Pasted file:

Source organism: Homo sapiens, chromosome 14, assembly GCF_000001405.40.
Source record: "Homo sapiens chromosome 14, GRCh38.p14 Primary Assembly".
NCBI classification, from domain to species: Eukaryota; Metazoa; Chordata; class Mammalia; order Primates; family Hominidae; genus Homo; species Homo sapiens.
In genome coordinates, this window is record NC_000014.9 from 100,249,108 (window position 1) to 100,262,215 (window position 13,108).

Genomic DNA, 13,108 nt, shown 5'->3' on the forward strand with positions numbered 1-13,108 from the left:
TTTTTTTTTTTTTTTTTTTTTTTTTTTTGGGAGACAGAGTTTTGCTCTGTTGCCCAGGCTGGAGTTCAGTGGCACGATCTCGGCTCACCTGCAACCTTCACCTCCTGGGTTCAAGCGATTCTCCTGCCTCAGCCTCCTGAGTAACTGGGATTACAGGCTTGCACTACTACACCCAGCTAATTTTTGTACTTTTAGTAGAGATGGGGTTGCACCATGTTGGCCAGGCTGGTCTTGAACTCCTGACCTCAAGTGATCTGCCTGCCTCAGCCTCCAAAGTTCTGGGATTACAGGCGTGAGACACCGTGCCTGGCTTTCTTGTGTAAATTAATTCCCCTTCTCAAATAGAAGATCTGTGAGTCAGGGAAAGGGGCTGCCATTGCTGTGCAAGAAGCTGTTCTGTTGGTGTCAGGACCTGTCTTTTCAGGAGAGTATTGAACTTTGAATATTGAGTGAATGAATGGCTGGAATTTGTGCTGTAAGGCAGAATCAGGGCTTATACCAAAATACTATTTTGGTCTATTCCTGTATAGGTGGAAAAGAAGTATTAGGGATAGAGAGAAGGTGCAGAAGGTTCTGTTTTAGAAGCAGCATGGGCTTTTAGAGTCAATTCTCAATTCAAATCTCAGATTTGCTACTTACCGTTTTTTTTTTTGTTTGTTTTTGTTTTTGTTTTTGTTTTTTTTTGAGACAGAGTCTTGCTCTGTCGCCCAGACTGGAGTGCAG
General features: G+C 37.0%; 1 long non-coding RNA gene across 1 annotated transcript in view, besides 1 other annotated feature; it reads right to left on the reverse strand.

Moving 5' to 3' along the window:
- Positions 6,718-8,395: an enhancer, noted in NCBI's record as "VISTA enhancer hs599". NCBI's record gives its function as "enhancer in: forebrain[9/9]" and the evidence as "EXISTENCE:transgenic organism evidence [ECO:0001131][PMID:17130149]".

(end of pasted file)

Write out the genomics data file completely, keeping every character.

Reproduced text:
Source organism: Homo sapiens, chromosome 14, assembly GCF_000001405.40.
Source record: "Homo sapiens chromosome 14, GRCh38.p14 Primary Assembly".
NCBI classification, from domain to species: Eukaryota; Metazoa; Chordata; class Mammalia; order Primates; family Hominidae; genus Homo; species Homo sapiens.
In genome coordinates, this window is record NC_000014.9 from 100,249,108 (window position 1) to 100,262,215 (window position 13,108).

Genomic DNA, 13,108 nt, shown 5'->3' on the forward strand with positions numbered 1-13,108 from the left:
TTTTTTTTTTTTTTTTTTTTTTTTTTTTGGGAGACAGAGTTTTGCTCTGTTGCCCAGGCTGGAGTTCAGTGGCACGATCTCGGCTCACCTGCAACCTTCACCTCCTGGGTTCAAGCGATTCTCCTGCCTCAGCCTCCTGAGTAACTGGGATTACAGGCTTGCACTACTACACCCAGCTAATTTTTGTACTTTTAGTAGAGATGGGGTTGCACCATGTTGGCCAGGCTGGTCTTGAACTCCTGACCTCAAGTGATCTGCCTGCCTCAGCCTCCAAAGTTCTGGGATTACAGGCGTGAGACACCGTGCCTGGCTTTCTTGTGTAAATTAATTCCCCTTCTCAAATAGAAGATCTGTGAGTCAGGGAAAGGGGCTGCCATTGCTGTGCAAGAAGCTGTTCTGTTGGTGTCAGGACCTGTCTTTTCAGGAGAGTATTGAACTTTGAATATTGAGTGAATGAATGGCTGGAATTTGTGCTGTAAGGCAGAATCAGGGCTTATACCAAAATACTATTTTGGTCTATTCCTGTATAGGTGGAAAAGAAGTATTAGGGATAGAGAGAAGGTGCAGAAGGTTCTGTTTTAGAAGCAGCATGGGCTTTTAGAGTCAATTCTCAATTCAAATCTCAGATTTGCTACTTACCGTTTTTTTTTTTGTTTGTTTTTGTTTTTGTTTTTGTTTTTTTTTGAGACAGAGTCTTGCTCTGTCGCCCAGACTGGAGTGCAG
General features: G+C 37.0%; 1 long non-coding RNA gene across 1 annotated transcript in view, besides 1 other annotated feature; it reads right to left on the reverse strand.

Moving 5' to 3' along the window:
- Positions 6,718-8,395: an enhancer, noted in NCBI's record as "VISTA enhancer hs599". NCBI's record gives its function as "enhancer in: forebrain[9/9]" and the evidence as "EXISTENCE:transgenic organism evidence [ECO:0001131][PMID:17130149]".